Information Security Management Principles - Second edition Information Risk Management Cyber Security - A practitioner's guide

Comments (2)

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  • 1
    Amit Suralia wrote on 25th May 2017

    A very succint checklist to be pro-active that could minimise the chances of being a potential victim.

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  • 2
    Martin Brown wrote on 2nd Jun 2017

    I mostly agree with the suggestions above but a few comments:

    Passwords should be appropriate to the resources they protect. My bank account login requires a very much more secure password than one for playing chess online or filing bug reports.

    Always use the maximum range of alphabet permitted ie numbers, letters and symbols.
    Don't use single words that are in dictionaries, 123456 or qwerty

    Making people change high entropy passwords too often results in them being written on post-its stuck at the side of the screen which totally defeats any security. And it is the really senior people who do it!

    OS auto update will always cause you pain and suffering if you permit it. Reboots invariably happen at the most inconvenient time if Windows is left to its own devices. Auto download and let me choose when is better. YMMV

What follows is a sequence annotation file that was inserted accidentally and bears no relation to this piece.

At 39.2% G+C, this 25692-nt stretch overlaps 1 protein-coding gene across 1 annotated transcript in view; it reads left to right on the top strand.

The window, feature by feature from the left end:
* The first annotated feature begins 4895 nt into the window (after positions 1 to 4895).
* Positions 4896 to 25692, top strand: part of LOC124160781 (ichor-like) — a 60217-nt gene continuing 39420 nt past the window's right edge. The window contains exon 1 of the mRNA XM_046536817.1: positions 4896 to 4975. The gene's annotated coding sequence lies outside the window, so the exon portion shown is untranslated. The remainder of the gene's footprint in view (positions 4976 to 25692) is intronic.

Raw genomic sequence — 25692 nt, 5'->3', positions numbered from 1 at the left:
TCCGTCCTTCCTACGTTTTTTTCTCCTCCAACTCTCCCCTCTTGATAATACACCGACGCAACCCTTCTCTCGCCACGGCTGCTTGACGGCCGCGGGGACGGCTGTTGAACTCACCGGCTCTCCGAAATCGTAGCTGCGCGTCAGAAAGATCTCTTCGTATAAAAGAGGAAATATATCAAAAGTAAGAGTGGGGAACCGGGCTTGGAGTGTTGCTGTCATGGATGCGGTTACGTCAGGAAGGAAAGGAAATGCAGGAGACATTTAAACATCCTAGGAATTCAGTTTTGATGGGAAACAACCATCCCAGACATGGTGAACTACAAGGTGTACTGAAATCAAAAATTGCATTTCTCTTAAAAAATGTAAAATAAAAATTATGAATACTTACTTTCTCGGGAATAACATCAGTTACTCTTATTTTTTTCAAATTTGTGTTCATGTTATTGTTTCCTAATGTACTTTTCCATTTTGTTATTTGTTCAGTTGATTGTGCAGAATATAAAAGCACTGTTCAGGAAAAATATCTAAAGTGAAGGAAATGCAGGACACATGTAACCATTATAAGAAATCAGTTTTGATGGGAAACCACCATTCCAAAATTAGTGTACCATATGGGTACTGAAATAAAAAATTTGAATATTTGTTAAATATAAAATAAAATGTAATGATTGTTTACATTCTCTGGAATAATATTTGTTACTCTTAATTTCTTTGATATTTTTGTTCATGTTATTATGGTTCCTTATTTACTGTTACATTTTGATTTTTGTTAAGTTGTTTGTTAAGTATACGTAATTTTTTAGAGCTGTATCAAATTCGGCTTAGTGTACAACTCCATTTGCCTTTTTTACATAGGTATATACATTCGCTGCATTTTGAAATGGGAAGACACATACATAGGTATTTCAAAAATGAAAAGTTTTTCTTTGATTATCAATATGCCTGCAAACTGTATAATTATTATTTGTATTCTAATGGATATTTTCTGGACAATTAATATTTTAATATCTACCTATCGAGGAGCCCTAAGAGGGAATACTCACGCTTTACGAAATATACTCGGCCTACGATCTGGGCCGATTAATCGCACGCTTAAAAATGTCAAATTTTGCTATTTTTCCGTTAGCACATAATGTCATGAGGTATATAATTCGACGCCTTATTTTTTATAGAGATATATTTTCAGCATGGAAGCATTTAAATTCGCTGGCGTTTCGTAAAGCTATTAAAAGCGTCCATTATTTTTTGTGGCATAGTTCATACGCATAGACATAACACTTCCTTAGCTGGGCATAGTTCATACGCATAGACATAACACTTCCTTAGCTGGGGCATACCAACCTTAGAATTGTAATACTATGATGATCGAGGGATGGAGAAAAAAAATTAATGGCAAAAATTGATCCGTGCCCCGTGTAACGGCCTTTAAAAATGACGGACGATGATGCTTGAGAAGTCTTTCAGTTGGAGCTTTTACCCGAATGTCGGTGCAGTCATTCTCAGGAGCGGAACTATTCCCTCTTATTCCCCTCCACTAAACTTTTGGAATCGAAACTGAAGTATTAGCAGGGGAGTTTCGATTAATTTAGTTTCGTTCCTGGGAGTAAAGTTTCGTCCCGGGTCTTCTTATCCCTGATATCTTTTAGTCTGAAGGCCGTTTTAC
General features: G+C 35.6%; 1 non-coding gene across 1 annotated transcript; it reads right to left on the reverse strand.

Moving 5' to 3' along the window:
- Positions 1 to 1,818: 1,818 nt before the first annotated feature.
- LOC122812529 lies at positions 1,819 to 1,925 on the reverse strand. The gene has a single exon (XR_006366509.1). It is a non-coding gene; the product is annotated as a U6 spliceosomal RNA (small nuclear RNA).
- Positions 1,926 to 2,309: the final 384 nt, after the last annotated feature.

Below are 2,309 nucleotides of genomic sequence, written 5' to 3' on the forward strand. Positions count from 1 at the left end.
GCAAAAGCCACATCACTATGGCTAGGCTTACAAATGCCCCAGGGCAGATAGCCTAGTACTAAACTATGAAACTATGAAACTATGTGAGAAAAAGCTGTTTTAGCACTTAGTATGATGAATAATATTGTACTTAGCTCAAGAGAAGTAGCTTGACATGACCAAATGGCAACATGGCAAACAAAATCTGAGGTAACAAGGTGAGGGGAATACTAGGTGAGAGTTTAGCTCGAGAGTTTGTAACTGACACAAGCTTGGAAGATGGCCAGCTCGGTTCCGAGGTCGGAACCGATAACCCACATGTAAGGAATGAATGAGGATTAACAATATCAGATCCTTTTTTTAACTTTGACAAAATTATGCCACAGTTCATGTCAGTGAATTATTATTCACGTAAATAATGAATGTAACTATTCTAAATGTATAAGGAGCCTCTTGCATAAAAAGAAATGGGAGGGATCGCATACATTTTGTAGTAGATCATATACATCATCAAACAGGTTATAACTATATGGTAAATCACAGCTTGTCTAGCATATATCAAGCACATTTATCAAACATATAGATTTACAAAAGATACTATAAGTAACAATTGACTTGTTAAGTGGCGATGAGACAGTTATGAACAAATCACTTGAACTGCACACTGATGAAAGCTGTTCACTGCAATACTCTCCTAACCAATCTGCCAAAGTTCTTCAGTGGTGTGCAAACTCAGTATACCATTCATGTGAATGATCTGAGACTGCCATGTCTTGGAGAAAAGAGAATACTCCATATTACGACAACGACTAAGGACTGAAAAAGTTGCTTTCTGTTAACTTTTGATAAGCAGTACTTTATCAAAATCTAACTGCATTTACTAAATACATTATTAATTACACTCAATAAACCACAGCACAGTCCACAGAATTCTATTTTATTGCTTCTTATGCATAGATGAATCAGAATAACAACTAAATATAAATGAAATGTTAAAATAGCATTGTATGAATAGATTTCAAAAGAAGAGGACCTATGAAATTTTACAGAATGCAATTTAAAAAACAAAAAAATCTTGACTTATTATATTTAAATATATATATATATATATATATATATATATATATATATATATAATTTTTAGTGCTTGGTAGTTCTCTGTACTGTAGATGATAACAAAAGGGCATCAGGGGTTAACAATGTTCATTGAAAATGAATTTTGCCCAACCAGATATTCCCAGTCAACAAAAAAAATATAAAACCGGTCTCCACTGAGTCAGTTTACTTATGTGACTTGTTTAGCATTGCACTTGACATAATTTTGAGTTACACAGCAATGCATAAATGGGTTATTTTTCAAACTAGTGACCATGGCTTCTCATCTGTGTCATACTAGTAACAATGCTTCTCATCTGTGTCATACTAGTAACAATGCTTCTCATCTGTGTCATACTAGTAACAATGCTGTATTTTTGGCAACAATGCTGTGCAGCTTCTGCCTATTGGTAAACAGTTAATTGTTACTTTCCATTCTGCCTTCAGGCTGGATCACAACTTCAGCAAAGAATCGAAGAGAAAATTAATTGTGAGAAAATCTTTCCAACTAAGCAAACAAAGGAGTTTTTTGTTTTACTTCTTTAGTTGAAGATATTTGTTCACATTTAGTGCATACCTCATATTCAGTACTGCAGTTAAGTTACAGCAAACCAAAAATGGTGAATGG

Emails. It is a difficult balancing act since most of the hostile binaries I ever see arrive from people who I know and have previously done business with or from friends. The give away is the bad English and an unusual phrasing of subject. Fake notifications from couriers are becoming ever harder to spot if you are in a hurry.
    New clients often attach Word documents or images in the stuff they send me. Am I supposed to ignore all potential new clients who choose to make initial contact by email?

    Webpage URLs. There are plenty of hostile typo squatting sites imitating major high traffic sites to catch you out. Sometimes social media ads unwittingly point at hostile URLs. Running the browser in a sandbox and allowing your AV to blacklist known hostile URLs is a good idea.

    AV. I wouldn't trust Windows "defender" to save me from anything. It has been a vector for some of the most dangerous recent zero day exploits only last month with "crazy bad" MSA 4022344.

    or with MS spin

    Free stuff. There is plenty of good free software around but the days of inspecting the code and compiling it yourself are really long gone now. There are reputable archives of precompiled stuff around but also places that will add a load of unwanted junk if you don't opt out or choose where to download it from more wisely.

    Certain types of software seem particularly bad for containing malware and PUPs - notably things for grabbing video streaming content and saving it to a PC. Various neighbours have been bitten by this several times as kids download random applications. Even Adobe isn't above bundling unwanted junk with its version updates.

    PS You have an America dictionary checker applied to the input text. It wants me to use "neighbors" (sic).

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August 2017